In this chapter is Bildad's second reply to Job, in which he falls with
great fury upon him, very sharply inveighs against him, and very highly
charges him; the charges he brings against him are talkativeness and
inattention to what was said to him, \\#Job 18:1,2\\; contempt of his
friends, impatience under his affliction, and pride and arrogance, as
if the whole world, the course of nature and providence, and God
himself all must give way to him, \\#Job 18:3,4\\; nevertheless, he is
assured of the miserable state of a wicked man, sooner or later, which
is described by the extinction of his light of prosperity,
\\#Job 18:5,6\\; by the defeat of his counsels, being ensnared in a
net laid for him, \\#Job 18:7-10\\; by the terrible judgments of the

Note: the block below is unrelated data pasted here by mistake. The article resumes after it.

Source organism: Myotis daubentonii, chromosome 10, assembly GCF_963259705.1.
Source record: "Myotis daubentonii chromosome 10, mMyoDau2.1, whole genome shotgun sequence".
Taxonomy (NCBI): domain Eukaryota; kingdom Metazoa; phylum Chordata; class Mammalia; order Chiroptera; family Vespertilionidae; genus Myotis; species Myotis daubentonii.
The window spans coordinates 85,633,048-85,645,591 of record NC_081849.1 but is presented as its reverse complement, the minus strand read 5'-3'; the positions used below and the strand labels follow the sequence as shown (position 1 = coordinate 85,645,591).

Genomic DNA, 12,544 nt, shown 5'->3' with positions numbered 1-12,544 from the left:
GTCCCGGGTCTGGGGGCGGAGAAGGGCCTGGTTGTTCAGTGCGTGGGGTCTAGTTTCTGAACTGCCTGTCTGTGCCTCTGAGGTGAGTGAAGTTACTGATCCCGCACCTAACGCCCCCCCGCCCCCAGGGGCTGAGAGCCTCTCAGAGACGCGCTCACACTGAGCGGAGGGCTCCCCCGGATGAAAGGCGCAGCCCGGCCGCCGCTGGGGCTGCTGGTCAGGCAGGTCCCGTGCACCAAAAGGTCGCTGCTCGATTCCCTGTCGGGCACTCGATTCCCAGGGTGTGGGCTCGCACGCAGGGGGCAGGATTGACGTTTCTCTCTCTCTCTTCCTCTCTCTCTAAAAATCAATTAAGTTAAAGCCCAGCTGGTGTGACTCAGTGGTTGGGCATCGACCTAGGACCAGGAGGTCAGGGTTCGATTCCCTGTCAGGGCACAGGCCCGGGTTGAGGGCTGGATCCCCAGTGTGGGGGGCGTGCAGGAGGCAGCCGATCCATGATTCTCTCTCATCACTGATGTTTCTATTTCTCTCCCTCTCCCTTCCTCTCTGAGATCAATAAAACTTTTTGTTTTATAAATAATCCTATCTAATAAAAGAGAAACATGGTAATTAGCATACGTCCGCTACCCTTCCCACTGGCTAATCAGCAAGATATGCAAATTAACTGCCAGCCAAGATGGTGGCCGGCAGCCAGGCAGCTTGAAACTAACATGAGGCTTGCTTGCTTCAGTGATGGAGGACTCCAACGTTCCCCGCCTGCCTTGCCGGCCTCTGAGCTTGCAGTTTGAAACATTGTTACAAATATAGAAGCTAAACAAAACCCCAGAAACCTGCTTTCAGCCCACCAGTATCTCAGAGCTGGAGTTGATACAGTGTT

sword, famine, and pestilence, by one or the other of which he is
brought to death, the king of terrors, \\#Job 18:11-14\\; by the
destruction of his habitation and of his posterity, so that he has
none to hear his name, or perpetuate his memory, \\#Job 18:15-17\\; by
his being driven out of the world, leaving no issue behind him, to the
astonishment of all that knew him, \\#Job 18:18-20\\; and the chapter
is closed with this observation, that this is the common case of
wicked and irreligious persons, \\#Job 18:21\\.